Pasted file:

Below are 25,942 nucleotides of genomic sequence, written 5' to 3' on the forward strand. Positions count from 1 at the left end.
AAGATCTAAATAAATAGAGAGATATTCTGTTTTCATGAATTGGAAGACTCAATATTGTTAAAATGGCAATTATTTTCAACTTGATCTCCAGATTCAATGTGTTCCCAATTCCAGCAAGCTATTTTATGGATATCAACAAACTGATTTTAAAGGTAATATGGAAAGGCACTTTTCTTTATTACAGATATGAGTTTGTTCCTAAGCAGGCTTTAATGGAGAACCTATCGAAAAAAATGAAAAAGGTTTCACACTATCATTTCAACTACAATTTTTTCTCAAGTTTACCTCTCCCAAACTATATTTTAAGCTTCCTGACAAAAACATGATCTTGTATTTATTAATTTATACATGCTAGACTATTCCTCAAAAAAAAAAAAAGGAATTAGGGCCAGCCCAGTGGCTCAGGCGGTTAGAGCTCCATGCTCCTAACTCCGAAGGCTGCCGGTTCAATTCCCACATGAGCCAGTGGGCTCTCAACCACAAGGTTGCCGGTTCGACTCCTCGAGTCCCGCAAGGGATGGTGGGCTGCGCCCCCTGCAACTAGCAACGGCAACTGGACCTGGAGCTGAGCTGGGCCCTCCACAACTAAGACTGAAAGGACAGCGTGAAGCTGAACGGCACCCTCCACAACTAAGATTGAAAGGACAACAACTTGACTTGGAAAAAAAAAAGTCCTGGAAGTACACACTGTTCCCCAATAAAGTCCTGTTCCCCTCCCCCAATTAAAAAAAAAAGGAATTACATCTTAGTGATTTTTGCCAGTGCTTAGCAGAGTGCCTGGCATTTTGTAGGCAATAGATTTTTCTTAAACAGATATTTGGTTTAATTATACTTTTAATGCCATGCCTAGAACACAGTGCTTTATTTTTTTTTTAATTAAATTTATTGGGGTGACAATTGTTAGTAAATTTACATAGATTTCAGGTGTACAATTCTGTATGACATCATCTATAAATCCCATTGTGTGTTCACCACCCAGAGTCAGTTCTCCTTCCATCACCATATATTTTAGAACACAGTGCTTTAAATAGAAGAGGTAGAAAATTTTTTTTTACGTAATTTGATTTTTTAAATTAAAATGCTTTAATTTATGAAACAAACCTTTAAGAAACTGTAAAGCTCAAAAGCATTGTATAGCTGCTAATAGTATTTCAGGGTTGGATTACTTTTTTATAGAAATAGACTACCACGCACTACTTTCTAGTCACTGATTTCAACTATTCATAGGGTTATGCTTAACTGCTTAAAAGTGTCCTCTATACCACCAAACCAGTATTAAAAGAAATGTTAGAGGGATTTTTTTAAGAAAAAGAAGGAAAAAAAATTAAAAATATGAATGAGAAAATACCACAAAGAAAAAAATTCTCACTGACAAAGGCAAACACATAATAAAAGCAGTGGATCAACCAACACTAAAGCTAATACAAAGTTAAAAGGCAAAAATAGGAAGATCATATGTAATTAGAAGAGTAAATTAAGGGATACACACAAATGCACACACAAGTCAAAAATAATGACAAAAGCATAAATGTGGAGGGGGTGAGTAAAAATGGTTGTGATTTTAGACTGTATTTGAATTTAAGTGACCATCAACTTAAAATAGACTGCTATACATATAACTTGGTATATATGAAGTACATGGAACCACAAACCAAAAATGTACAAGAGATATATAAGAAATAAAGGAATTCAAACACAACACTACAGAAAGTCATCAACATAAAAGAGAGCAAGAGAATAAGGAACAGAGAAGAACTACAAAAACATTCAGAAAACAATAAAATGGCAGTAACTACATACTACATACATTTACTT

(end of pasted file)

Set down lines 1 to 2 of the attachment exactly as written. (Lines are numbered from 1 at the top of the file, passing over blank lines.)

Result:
Below are 25,942 nucleotides of genomic sequence, written 5' to 3' on the forward strand. Positions count from 1 at the left end.
AAGATCTAAATAAATAGAGAGATATTCTGTTTTCATGAATTGGAAGACTCAATATTGTTAAAATGGCAATTATTTTCAACTTGATCTCCAGATTCAATGTGTTCCCAATTCCAGCAAGCTATTTTATGGATATCAACAAACTGATTTTAAAGGTAATATGGAAAGGCACTTTTCTTTATTACAGATATGAGTTTGTTCCTAAGCAGGCTTTAATGGAGAACCTATCGAAAAAAATGAAAAAGGTTTCACACTATCATTTCAACTACAATTTTTTCTCAAGTTTACCTCTCCCAAACTATATTTTAAGCTTCCTGACAAAAACATGATCTTGTATTTATTAATTTATACATGCTAGACTATTCCTCAAAAAAAAAAAAAGGAATTAGGGCCAGCCCAGTGGCTCAGGCGGTTAGAGCTCCATGCTCCTAACTCCGAAGGCTGCCGGTTCAATTCCCACATGAGCCAGTGGGCTCTCAACCACAAGGTTGCCGGTTCGACTCCTCGAGTCCCGCAAGGGATGGTGGGCTGCGCCCCCTGCAACTAGCAACGGCAACTGGACCTGGAGCTGAGCTGGGCCCTCCACAACTAAGACTGAAAGGACAGCGTGAAGCTGAACGGCACCCTCCACAACTAAGATTGAAAGGACAACAACTTGACTTGGAAAAAAAAAAGTCCTGGAAGTACACACTGTTCCCCAATAAAGTCCTGTTCCCCTCCCCCAATTAAAAAAAAAAGGAATTACATCTTAGTGATTTTTGCCAGTGCTTAGCAGAGTGCCTGGCATTTTGTAGGCAATAGATTTTTCTTAAACAGATATTTGGTTTAATTATACTTTTAATGCCATGCCTAGAACACAGTGCTTTATTTTTTTTTTAATTAAATTTATTGGGGTGACAATTGTTAGTAAATTTACATAGATTTCAGGTGTACAATTCTGTATGACATCATCTATAAATCCCATTGTGTGTTCACCACCCAGAGTCAGTTCTCCTTCCATCACCATATATTTTAGAACACAGTGCTTTAAATAGAAGAGGTAGAAAATTTTTTTTTACGTAATTTGATTTTTTAAATTAAAATGCTTTAATTTATGAAACAAACCTTTAAGAAACTGTAAAGCTCAAAAGCATTGTATAGCTGCTAATAGTATTTCAGGGTTGGATTACTTTTTTATAGAAATAGACTACCACGCACTACTTTCTAGTCACTGATTTCAACTATTCATAGGGTTATGCTTAACTGCTTAAAAGTGTCCTCTATACCACCAAACCAGTATTAAAAGAAATGTTAGAGGGATTTTTTTAAGAAAAAGAAGGAAAAAAAATTAAAAATATGAATGAGAAAATACCACAAAGAAAAAAATTCTCACTGACAAAGGCAAACACATAATAAAAGCAGTGGATCAACCAACACTAAAGCTAATACAAAGTTAAAAGGCAAAAATAGGAAGATCATATGTAATTAGAAGAGTAAATTAAGGGATACACACAAATGCACACACAAGTCAAAAATAATGACAAAAGCATAAATGTGGAGGGGGTGAGTAAAAATGGTTGTGATTTTAGACTGTATTTGAATTTAAGTGACCATCAACTTAAAATAGACTGCTATACATATAACTTGGTATATATGAAGTACATGGAACCACAAACCAAAAATGTACAAGAGATATATAAGAAATAAAGGAATTCAAACACAACACTACAGAAAGTCATCAACATAAAAGAGAGCAAGAGAATAAGGAACAGAGAAGAACTACAAAAACATTCAGAAAACAATAAAATGGCAGTAACTACATACTACATACATTTACTT